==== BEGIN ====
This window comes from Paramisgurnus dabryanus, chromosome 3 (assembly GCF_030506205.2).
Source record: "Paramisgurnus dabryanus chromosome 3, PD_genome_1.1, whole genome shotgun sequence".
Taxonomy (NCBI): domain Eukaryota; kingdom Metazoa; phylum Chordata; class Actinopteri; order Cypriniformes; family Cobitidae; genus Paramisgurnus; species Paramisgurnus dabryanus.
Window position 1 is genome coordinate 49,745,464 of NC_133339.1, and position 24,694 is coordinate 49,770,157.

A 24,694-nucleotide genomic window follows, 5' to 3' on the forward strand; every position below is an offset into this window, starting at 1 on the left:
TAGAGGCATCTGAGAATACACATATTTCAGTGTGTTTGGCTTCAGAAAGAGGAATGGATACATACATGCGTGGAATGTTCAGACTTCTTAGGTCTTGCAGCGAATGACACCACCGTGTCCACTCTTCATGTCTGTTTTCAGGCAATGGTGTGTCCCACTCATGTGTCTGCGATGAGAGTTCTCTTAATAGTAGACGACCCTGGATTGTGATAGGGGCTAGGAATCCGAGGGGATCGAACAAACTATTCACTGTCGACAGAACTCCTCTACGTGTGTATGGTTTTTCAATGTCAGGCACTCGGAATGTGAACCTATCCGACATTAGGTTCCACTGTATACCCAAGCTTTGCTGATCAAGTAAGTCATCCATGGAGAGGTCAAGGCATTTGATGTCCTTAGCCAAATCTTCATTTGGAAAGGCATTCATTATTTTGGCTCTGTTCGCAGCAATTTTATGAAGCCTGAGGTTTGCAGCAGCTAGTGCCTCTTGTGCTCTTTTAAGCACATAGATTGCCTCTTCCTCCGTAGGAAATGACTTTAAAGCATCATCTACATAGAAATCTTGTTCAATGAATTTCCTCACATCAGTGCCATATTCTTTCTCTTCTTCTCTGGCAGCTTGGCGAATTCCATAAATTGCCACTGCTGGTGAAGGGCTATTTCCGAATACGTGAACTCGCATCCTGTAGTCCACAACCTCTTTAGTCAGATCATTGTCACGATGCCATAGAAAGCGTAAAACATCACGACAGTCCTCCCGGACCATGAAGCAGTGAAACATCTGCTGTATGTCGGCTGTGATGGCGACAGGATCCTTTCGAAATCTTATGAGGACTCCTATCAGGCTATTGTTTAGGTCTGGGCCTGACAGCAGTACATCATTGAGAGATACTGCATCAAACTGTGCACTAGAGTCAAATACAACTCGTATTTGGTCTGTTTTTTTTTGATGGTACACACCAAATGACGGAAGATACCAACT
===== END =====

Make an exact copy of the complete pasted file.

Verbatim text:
This window comes from Paramisgurnus dabryanus, chromosome 3 (assembly GCF_030506205.2).
Source record: "Paramisgurnus dabryanus chromosome 3, PD_genome_1.1, whole genome shotgun sequence".
Taxonomy (NCBI): domain Eukaryota; kingdom Metazoa; phylum Chordata; class Actinopteri; order Cypriniformes; family Cobitidae; genus Paramisgurnus; species Paramisgurnus dabryanus.
Window position 1 is genome coordinate 49,745,464 of NC_133339.1, and position 24,694 is coordinate 49,770,157.

A 24,694-nucleotide genomic window follows, 5' to 3' on the forward strand; every position below is an offset into this window, starting at 1 on the left:
TAGAGGCATCTGAGAATACACATATTTCAGTGTGTTTGGCTTCAGAAAGAGGAATGGATACATACATGCGTGGAATGTTCAGACTTCTTAGGTCTTGCAGCGAATGACACCACCGTGTCCACTCTTCATGTCTGTTTTCAGGCAATGGTGTGTCCCACTCATGTGTCTGCGATGAGAGTTCTCTTAATAGTAGACGACCCTGGATTGTGATAGGGGCTAGGAATCCGAGGGGATCGAACAAACTATTCACTGTCGACAGAACTCCTCTACGTGTGTATGGTTTTTCAATGTCAGGCACTCGGAATGTGAACCTATCCGACATTAGGTTCCACTGTATACCCAAGCTTTGCTGATCAAGTAAGTCATCCATGGAGAGGTCAAGGCATTTGATGTCCTTAGCCAAATCTTCATTTGGAAAGGCATTCATTATTTTGGCTCTGTTCGCAGCAATTTTATGAAGCCTGAGGTTTGCAGCAGCTAGTGCCTCTTGTGCTCTTTTAAGCACATAGATTGCCTCTTCCTCCGTAGGAAATGACTTTAAAGCATCATCTACATAGAAATCTTGTTCAATGAATTTCCTCACATCAGTGCCATATTCTTTCTCTTCTTCTCTGGCAGCTTGGCGAATTCCATAAATTGCCACTGCTGGTGAAGGGCTATTTCCGAATACGTGAACTCGCATCCTGTAGTCCACAACCTCTTTAGTCAGATCATTGTCACGATGCCATAGAAAGCGTAAAACATCACGACAGTCCTCCCGGACCATGAAGCAGTGAAACATCTGCTGTATGTCGGCTGTGATGGCGACAGGATCCTTTCGAAATCTTATGAGGACTCCTATCAGGCTATTGTTTAGGTCTGGGCCTGACAGCAGTACATCATTGAGAGATACTGCATCAAACTGTGCACTAGAGTCAAATACAACTCGTATTTGGTCTGTTTTTTTTTGATGGTACACACCAAATGACGGAAGATACCAACT